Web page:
Thiazide diuretics for management of hypercalciuria are generally not recommended, but this may complicate sodium supplementation, which can worsen the risk of nephrolithiasis and nephrocalcinosis.

Nutritional optimization is important, especially for infants and young children.

Exogenous growth hormone can be considered to treat short stature.

Treatment references

  • 1. Konrad M, Nijenhuis T, Ariceta G, et al: Diagnosis and management of Bartter syndrome: Executive summary of the consensus and recommendations from the European Rare Kidney Disease Reference Network Working Group for Tubular Disorders. Kidney Int 99(2):324–335, 2021. doi: 10.1016/j.kint.2020.10.035

  • 2. Konrad M, Nijenhuis T, Ariceta G, et al: Diagnosis and management of Bartter syndrome: Consensus and recommendations from the ERKNetWorking Group for Tubular Disorders. 2020. Accessed November 21, 2022.

Key Points

  • Both Bartter and Gitelman syndromes have impaired sodium chloride reabsorption, which causes mild volume depletion, leading to increases in renin and aldosterone release, resulting in urinary potassium and hydrogen losses.

  • Manifestations vary depending on genotype, but growth and development may be affected and electrolyte abnormalities may cause muscle weakness, cramping, spasms, tetany, or fatigue.

  • Diagnosis involves serum and urinary electrolyte measurement; genetic testing is becoming more available for confirmation and identification of the Bartter subtypes.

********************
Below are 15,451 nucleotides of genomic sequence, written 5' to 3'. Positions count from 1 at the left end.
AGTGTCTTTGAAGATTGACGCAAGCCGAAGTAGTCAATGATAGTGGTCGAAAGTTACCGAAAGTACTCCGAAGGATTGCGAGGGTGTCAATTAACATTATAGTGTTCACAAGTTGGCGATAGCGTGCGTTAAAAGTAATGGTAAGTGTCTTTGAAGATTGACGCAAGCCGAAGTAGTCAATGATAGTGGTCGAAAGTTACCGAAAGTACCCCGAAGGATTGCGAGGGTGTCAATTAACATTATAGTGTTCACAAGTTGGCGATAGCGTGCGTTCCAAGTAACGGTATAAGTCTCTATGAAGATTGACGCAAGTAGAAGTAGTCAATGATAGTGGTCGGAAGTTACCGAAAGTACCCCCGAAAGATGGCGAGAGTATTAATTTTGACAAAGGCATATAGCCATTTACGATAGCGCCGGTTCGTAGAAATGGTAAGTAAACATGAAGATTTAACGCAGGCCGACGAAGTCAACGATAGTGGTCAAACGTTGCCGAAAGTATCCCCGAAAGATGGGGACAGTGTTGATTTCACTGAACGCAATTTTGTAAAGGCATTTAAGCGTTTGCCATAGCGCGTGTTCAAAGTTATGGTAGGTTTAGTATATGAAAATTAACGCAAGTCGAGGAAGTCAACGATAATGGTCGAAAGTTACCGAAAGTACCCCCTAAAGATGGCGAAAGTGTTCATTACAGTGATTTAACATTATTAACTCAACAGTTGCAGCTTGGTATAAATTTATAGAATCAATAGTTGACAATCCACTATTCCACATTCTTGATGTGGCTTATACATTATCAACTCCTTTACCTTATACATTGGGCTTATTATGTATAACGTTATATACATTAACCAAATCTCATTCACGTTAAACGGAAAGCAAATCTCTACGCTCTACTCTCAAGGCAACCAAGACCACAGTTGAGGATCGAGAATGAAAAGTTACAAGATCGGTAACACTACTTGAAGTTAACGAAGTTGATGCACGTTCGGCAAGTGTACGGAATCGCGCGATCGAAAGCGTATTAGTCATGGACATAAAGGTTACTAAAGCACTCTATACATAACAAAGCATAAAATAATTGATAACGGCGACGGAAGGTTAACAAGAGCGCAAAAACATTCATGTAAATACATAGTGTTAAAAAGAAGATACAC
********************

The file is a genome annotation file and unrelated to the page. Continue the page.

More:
• Treatment involves electrolyte replacement; for Bartter syndrome, NSAIDs also are given.

Drugs Mentioned In This Article

Drug Name Select Trade
Indocin, Indocin SR, TIVORBEX
Advil, Advil Children's, Advil Children's Fever, Advil Infants', Advil Junior Strength, Advil Migraine, Caldolor, Children's Ibuprofen, ElixSure IB, Genpril , Ibren , IBU, Midol, Midol Cramps and Body Aches, Motrin, Motrin Children's, Motrin IB, Motrin Infants', Motrin Junior Strength, Motrin Migraine Pain, PediaCare Children's Pain Reliever/Fever Reducer IB, PediaCare Infants' Pain Reliever/Fever Reducer IB, Samson-8
Celebrex, ELYXYB
4-Way Saline, Adsorbonac, Altamist, Ayr Allergy & Sinus, Ayr Baby Saline, Ayr Saline Nasal, BD Posiflush Normal Saline, BD Posiflush Sterile Field Normal Saline, BD Posiflush SureScrub Normal Saline, Blairex Broncho Saline, Breathe Free Saline, Deep Sea , Entsol, HyperSal, Hyper-Sal, Hypertears, Little Remedies for Noses, Little Remedies Stuffy Nose, Muro 128, NebuSal , Ocean, Ocean Complete, Ocean For Kids, Pediamist, PULMOSAL, Rhinaris, Rhinaris Lubricating, Saljet , Saljet Rinse, SaltAire, Sea Soft, Trichotine, Wound Wash, ZARBEE'S Soothing Saline Nasal Mist
Cena K , ED-K+10, Epiklor, K Plus, K Plus Care, K-10 , K-8, Kaon-CL, Kay Ciel , K-Dur, K-Lor, Klor-Con, Klor-Con M10, Klor-Con M15, Klor-Con M20, Klotrix, K-Lyte CL, K-Sol , K-Tab, Micro-K, Micro-K Extencaps, PROAMP, Rum-K, Slow-K, Tri-K
Mag-64, Mag-G , MagGel 600, Magonate, MagOx 400 , Mag-SR , Mag-Tab SR , Magtrate, Phillips Cramp-Free, Uro-Mag